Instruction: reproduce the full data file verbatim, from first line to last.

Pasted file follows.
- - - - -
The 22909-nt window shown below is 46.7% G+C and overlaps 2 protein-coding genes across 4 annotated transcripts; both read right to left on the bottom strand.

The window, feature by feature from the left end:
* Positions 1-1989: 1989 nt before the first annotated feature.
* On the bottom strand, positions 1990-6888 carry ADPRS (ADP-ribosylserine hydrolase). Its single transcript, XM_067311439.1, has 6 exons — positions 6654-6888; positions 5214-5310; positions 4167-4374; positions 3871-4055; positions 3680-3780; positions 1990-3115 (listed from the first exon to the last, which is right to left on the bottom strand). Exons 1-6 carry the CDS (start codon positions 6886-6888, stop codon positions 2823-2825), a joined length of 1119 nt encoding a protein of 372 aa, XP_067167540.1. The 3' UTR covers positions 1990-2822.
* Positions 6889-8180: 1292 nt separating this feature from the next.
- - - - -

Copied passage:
The 22909-nt window shown below is 46.7% G+C and overlaps 2 protein-coding genes across 4 annotated transcripts; both read right to left on the bottom strand.

The window, feature by feature from the left end:
* Positions 1-1989: 1989 nt before the first annotated feature.
* On the bottom strand, positions 1990-6888 carry ADPRS (ADP-ribosylserine hydrolase). Its single transcript, XM_067311439.1, has 6 exons — positions 6654-6888; positions 5214-5310; positions 4167-4374; positions 3871-4055; positions 3680-3780; positions 1990-3115 (listed from the first exon to the last, which is right to left on the bottom strand). Exons 1-6 carry the CDS (start codon positions 6886-6888, stop codon positions 2823-2825), a joined length of 1119 nt encoding a protein of 372 aa, XP_067167540.1. The 3' UTR covers positions 1990-2822.
* Positions 6889-8180: 1292 nt separating this feature from the next.